After reviewing the data, you develop assumptions about the future. Trust your own experience and make educated guesses. What will sales growth be? Is the market for your products or services expanding? How effective will your marketing program be? What will your competitors do? Most business owners have strong sense of intuition about these things- listen to it, don't overanalyze. You can also gather information from trade journals or by talking with the people in your company who are close to the scene (members of the sales team, purchasing staff, etc.).
3) Determine expected revenues.
Use your prior period data and assumptions to make sales projections. Some companies establish a target that is realistic and attainable, others prefer a "stretch" budget that will be difficult, but not impossible, to achieve. However, it is important to keep your projections reasonable- within the constraints of production capacity or a limited sales force on the one hand, and customer demand on the other. Expected revenues include not only the number of products you expect to sell, but also at what price you will sell. If you plan to increase the price, do you expect customers to continue to buy at the higher price, or will sales decrease by some degree?
4) Calculate the expected cost of goods sold.
When calculating the cost of goods sold, be sure to include all direct and indirect costs: material, labor, packaging, storage, etc. Also, don't forget to take beginning inventory into account.
5) Calculate expected operating expenses.
This includes fixed costs such as rent, salaries, utilities, office supplies, etc.
6) Calculate expected operating income.
Presto, there's your operating budget.
Seven Steps for Preparing a Cash Budget
1) Determine the beginning cash balance.
Figure out how much cash will be available at the beginning of the period (year, quarter or month).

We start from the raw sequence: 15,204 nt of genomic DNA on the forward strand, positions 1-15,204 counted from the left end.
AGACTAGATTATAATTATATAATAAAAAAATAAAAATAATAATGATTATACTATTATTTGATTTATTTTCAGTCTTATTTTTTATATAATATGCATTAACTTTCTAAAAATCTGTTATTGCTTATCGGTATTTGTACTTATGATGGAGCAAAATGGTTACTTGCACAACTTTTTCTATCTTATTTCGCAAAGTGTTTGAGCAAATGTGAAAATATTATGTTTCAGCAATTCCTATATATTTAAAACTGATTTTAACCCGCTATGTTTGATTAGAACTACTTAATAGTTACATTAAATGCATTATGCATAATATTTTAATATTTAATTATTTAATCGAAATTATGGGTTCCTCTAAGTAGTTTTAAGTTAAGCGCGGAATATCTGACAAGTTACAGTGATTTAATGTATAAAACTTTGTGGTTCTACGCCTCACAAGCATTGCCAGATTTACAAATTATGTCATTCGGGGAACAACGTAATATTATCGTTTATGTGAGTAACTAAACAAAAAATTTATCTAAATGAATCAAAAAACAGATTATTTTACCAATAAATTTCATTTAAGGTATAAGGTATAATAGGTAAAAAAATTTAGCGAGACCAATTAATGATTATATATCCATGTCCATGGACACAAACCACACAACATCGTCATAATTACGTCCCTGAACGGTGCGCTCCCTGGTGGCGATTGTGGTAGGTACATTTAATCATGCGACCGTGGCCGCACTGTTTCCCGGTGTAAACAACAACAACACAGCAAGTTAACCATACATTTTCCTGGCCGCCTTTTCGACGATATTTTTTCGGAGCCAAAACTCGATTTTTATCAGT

2) Add cash receipts.
Determine the expected receipts- collections from customers- that will flow into the cash account each period. Cash collections may vary during the budget period. For example, many retail stores expect to receive most of their receipts during holiday seasons.
3) Deduct cash disbursements.
Based on expected activity, calculate how much cash will be required to cover disbursements- cash payouts- during the period. Disbursements could include payment for materials, rent, payroll, taxes due, and so on. Some of these expenditures may be evenly distributed throughout the budget period, but some (such as material costs) may fluctuate as part of the production process.
5) Calculate the cash excess or deficiency.
To calculate the cash excess or deficiency for a period, subtract the disbursement from the sum of the beginning cash balance and the receipts expected during that period.
6) Determine financing needed for the period.
To calculate the cash excess or deficiency for a period, subtract the total disbursements from total cash available. If, at the end of the period, there is a cash excess, then financing of operations may be covered by the available cash. If, on the other hand, there is a cash deficiency, then you have to plan on financing the period�s cash needs from other sources, such as a bank loan or additional capital contribution. Note: remember to include a stable cash balance beyond the immediate cash needs. For example, a manufacturer may want to maintain a $20,000 cash balance at all times to cover unexpected cash demands.
7) Establish the ending cash balance.
The ending cash balance for each period will include the receipts and loans less the disbursements and financing costs. The ending cash balance becomes the beginning cash balance for the next period.